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Posts Tagged ‘U.N.’

U.N. chief offered Mugabe deal to step down: WikiLeaks

In Uncategorized on December 21, 2010 at 9:31 am

Former United Nations chief Kofi Annan offered Zimbabwean President Robert Mugabe a deal to step down and live in a safe haven, but the veteran leader rejected the offer, according to U.S. documents obtained by WikiLeaks.


A confidential document dated September 2000 showed that a source from Prime Minister Morgan Tsvangirai’s MDC party told U.S. officials in Harare the party had been told that Annan, the former U.N Secretary General Annan, had made the offer to Mugabe during a U.N. summit in New York.


The source said the MDC did not know the details of the deal, reported to it by a businessman, but that it likely guaranteed Mugabe a financial package from Libyan President Muammar Gaddafi and a safe haven, the cable showed.


“Kofi Annan, in the recent meeting in New York during the Millennium summit, offered Mugabe a deal to step down,” according to the document.


“The opposition party heard that Mugabe turned down the offer the following day after discussing it with the first lady.”

Zimbabwe’s President Robert Mugabe addresses a meeting of the ZANU-PF party in Mutare 275km east of the capital Harare, December 17, 2010.… Read more »

A spokeswoman for Annan declined to comment.


Mugabe has ruled Zimbabwe since independence in 1980 and although there has been talk of several plans to ease him from office in the last decade, the 86-year-old has rejected the idea, saying he would never live in exile.


According to another confidential U.S. cable published by WikiLeaks dated October 2009, a senior MDC official suggested that the U.S. should contribute to a fund to buy off security service chiefs.


Elton Mangoma, a senior member in the MDC and minister in the unity government, told U.S. officials that the military men were frustrating reform and did not want to leave office fearing that they had not made enough money and could be prosecuted.


“Mangoma asked for consideration of U.S. contribution to a ‘trust fund’ that could be used to negotiate the service chiefs’ retirement. He said he planned to approach the UK and Germany with the same request,” the documents said.


The service chiefs have in the past publicly backed Mugabe during elections, saying they would not acknowledge a leader who had not fought in the independence war, a reference to Tsvangirai.

Source: SGGP

Haiti cholera spreading faster than predicted: U.N.

In Uncategorized on November 24, 2010 at 6:49 am

Haiti’s deadly cholera epidemic is spreading faster than originally estimated and is likely to result in hundreds of thousands of cases and last up to a year, a senior U.N. official said on Tuesday.


Since the disease first appeared in mid-October it has killed 1,344 people as of Friday in the poverty-stricken and earthquake-ravaged Caribbean nation.


But U.N. humanitarian coordinator in Haiti Nigel Fisher said the real death toll might be “closer to two thousand than one” because of lack of data from remote areas, and the number of cases 60,000-70,000 instead of the official figure of around 50,000.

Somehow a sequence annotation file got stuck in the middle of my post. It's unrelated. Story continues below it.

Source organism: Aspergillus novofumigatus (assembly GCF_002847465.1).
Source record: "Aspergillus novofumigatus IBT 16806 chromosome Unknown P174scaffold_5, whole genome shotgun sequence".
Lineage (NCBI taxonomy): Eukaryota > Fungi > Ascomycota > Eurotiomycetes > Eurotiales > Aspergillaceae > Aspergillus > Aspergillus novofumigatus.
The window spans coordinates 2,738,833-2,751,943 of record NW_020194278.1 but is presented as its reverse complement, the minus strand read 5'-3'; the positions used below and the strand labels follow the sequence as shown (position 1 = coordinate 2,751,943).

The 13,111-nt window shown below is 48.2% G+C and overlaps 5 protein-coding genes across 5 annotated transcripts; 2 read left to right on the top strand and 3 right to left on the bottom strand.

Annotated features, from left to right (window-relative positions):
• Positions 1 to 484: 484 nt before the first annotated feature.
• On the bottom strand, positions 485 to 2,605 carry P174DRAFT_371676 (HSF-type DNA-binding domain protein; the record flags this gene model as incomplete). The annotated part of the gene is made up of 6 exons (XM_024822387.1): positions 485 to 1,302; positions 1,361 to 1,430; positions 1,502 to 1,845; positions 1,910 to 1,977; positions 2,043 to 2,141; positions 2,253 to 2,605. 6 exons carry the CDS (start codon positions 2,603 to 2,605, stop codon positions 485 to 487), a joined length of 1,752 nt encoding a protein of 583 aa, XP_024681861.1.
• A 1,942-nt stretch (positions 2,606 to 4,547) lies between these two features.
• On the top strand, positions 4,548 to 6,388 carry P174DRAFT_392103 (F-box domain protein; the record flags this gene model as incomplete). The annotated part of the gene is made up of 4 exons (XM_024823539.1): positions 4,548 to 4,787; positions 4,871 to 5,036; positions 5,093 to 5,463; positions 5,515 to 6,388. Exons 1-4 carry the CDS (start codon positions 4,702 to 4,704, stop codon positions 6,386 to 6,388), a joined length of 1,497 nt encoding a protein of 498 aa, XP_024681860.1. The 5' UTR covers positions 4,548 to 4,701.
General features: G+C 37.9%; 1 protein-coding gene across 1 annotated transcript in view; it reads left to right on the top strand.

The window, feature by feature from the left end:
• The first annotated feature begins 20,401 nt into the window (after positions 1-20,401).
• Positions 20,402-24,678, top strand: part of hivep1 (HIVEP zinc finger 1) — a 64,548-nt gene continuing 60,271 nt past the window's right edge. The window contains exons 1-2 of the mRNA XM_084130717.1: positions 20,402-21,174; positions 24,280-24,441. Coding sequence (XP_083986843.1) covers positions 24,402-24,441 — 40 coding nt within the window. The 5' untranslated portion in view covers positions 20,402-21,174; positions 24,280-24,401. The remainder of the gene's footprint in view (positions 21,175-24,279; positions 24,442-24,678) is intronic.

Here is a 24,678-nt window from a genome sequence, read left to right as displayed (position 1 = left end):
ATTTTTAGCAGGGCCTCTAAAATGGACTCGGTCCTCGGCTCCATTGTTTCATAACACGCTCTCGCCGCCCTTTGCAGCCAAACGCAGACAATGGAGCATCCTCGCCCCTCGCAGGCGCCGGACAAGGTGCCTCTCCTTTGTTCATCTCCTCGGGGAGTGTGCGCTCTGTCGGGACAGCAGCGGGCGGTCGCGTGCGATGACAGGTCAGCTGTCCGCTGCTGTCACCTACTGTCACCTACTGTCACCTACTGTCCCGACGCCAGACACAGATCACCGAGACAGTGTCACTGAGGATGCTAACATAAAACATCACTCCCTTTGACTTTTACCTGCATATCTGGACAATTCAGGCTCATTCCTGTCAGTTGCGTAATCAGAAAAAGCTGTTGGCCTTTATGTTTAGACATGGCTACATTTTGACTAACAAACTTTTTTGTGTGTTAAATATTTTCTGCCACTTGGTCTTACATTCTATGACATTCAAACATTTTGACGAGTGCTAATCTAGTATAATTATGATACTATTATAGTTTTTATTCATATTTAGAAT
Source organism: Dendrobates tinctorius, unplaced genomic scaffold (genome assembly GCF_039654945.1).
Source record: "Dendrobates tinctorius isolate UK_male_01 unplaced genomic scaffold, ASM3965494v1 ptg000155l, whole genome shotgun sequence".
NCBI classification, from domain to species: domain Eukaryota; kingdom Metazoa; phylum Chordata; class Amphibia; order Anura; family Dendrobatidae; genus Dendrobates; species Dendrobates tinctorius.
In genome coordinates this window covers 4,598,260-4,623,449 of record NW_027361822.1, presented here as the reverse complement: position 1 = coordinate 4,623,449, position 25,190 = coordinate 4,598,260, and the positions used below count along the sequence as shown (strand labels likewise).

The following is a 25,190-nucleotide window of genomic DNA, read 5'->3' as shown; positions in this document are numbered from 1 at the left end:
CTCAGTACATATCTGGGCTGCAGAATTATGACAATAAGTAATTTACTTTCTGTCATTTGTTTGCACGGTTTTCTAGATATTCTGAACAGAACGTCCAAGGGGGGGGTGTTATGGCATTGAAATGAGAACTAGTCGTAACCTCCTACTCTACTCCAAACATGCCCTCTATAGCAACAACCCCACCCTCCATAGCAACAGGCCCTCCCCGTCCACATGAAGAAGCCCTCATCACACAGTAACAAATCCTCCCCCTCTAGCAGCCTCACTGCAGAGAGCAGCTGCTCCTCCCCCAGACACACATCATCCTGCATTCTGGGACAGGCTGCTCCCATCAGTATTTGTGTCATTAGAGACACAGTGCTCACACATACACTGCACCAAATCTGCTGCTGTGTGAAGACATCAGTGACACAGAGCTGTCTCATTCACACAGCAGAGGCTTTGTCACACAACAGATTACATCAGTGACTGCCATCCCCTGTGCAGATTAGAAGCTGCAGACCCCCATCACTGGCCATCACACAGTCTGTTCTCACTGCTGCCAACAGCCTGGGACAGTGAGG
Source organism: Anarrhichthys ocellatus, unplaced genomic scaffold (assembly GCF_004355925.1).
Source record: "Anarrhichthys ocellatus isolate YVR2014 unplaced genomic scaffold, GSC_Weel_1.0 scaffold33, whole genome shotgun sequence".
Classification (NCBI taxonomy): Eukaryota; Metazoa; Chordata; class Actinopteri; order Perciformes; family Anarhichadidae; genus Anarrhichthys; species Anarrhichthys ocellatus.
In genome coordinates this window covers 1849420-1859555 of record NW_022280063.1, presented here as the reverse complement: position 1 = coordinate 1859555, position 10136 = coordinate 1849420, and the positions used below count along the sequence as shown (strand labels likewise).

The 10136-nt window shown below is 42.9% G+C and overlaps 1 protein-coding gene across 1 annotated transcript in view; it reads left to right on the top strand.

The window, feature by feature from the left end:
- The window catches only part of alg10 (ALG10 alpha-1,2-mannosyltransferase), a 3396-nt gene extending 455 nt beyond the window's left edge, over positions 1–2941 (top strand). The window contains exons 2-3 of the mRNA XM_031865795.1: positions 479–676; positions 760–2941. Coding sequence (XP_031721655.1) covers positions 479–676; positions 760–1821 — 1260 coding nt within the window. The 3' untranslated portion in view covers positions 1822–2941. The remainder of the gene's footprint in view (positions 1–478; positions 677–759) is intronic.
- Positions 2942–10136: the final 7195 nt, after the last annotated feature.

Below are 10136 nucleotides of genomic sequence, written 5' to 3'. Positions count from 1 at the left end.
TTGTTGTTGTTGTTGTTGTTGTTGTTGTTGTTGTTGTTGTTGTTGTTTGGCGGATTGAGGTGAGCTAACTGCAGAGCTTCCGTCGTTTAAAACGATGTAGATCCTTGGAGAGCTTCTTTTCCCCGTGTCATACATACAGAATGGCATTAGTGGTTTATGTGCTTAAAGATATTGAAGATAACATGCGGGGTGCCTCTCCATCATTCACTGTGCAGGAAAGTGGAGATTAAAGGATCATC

Addressing a U.N. news conference by video link from Haiti, Fisher said experts from the World Health Organization were now revising their estimate that the diarrheal disease, spread by poor sanitation, would cause 200,000 cases within six months.


“They are now revising that to 200,000 in closer to a three-month period. So this epidemic is moving faster,” he said, adding that it was now present in all 10 of Haiti’s provinces. “It’s going to spread.”


“The medical specialists all say that this cholera epidemic will continue through months and maybe a year at least, that we will see literally hundreds of thousands of cases,” Fisher said.


It was “almost impossible to stop the spread of these cases because it is so contagious, and those who carry the cholera bacterium often take days to show it, and in that (time) they may move anywhere,” he added.


Fisher said U.N. and other aid workers needed to “significantly ratchet up” their response, including going through faith groups to distribute chlorine tablets to purify water, and increasing the number of treatment centers.


But he said opening new treatment centers was running into resistance from local authorities because of people’s fears of having them in their neighborhoods.


The anti-cholera campaign has been complicated by unconfirmed reports that U.N. peacekeepers from Nepal brought the disease to Haiti, where it had been absent for 100 years.


At least two people were killed and dozens were injured in clashes last week between U.N. troops and protesters. The United Nations has blamed the trouble on political agitators looking to inflame tensions ahead of elections next Sunday.


Edmond Mulet, head of the U.N. MINUSTAH peacekeeping mission in Haiti, told the news conference there was still “no scientific evidence” the epidemic had come from the Nepalese and that all tests carried out had proved negative. But experts continued to investigate, he said.